The small queen palm tree (Syagrus romanzoffiana) attains a height of 50 feet but is often grown as a small container palm. The trunk appears smooth and gray, marred only be perfectly spaced leaf scars. The fronds are dark green and offer a feathery appearance. Large infloresences appear during the summer months and look similar to a huge white feather dangling from the tree. After flowering, brilliant orange, 6-foot groups of date palms adorn the tree.
The small queen palm is native to Paraguay, Brazil and north Argentina. The tree flourishes in U.S. Department of Agriculture hardiness zones 9b to 11. The tree is exceptionally popular in Central Florida, according to Floridata.
The small queen palm can withstand temperatures that dip to 25 degrees F before sustaining damage. If the temperature dips to 20 degrees F the tree will quickly die. The hybrid X Butiarecastrum, a cross between Syagrus romanzoffiana and Butia capitata, offers exceptional cold hardiness and will thrive in zones 8 to 9, unlike its parent tree.
Soil and Light Requirements
The small queen palm grows well in sandy soil. It will tolerate other soil types but does not grow as well. The tree prefers moist soil but is capable of withstanding short times of drought. Small queen palms grows best in full sunlight but will tolerate partial shade.
Frizzle top occurs when the small queen palm suffers a deficiency in manganese. The leaves of the palm appear torn and ragged. A small queen palm requires adequate manganese to thrive. Annual applications will prevent and treat the condition.
The tree propagates easily from seeds. Germination occurs in only three to four months when the seed comes into contact with soil. Many small queen palms have smaller trees growing at their base from seed germination. The seedlings are ideal to dig up and transplant. The small queen palm grows well in containers or small pots for use on patios.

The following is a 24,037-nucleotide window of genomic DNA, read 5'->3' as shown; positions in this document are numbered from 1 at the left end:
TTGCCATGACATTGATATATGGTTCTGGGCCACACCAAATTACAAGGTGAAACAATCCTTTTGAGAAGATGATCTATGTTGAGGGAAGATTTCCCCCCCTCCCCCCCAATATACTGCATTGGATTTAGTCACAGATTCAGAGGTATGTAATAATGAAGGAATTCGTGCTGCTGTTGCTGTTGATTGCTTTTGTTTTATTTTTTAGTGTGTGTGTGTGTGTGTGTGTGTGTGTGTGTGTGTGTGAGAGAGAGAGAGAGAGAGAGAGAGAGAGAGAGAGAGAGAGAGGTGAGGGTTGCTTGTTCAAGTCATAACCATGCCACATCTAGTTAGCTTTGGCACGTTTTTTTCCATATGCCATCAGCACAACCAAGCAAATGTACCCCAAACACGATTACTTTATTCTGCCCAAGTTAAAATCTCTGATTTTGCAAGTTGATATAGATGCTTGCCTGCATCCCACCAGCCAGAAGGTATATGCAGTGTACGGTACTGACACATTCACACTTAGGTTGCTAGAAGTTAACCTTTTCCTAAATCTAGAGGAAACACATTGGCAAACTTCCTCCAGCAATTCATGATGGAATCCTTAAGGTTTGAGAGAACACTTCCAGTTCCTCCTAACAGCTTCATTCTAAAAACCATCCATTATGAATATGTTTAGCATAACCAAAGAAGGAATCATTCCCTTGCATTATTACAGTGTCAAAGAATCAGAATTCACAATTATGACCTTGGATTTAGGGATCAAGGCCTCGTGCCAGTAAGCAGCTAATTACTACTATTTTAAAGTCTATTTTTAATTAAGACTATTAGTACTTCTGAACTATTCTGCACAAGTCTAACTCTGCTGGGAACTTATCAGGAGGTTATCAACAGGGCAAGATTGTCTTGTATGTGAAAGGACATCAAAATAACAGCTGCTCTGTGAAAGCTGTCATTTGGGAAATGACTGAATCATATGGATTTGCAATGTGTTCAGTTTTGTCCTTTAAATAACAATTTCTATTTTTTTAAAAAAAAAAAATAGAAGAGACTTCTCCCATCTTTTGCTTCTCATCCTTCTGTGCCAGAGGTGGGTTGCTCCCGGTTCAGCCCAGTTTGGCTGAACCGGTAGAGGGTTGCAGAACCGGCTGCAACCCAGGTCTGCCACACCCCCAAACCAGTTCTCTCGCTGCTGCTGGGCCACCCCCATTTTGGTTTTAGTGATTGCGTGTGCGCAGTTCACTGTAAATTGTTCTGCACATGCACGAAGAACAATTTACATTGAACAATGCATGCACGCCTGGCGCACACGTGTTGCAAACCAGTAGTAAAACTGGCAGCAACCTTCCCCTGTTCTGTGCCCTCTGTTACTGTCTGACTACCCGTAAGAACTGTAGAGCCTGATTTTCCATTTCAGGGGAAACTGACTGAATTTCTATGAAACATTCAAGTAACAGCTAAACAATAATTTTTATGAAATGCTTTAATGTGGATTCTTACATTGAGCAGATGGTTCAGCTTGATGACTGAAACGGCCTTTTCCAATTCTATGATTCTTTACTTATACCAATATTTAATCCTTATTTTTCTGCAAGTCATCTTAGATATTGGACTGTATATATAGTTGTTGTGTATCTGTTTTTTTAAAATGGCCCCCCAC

Ganoderma butt rot fungus (Ganoderma zonatum) enters the queen palm through wounds sustained at its base from mechanical cultivation or other means. The fungus causes rot to occur in the first 4 to 5 feet of the tree's trunk. The queen palm will begin to show wilting and decline in its foliage until death results. There is no cure for the fungus, only prevention. Refrain from damaging the trunk or base of the queen palm during cultivation so the fungus has no entry point.
Scales cause unsightly spots to occur on the queen palms stems and foliage. Control using horticultural oil. The palm-leaf skeletonizer moths' larvae cause widespread defoliation of the queen palm if allowed to progress uncontrolled. Once larvae of the palm-leaf skeletonizer are detected, wash the tree using a burst of high pressure water to gain control of the small insects. They easily wash away from the foliage with water.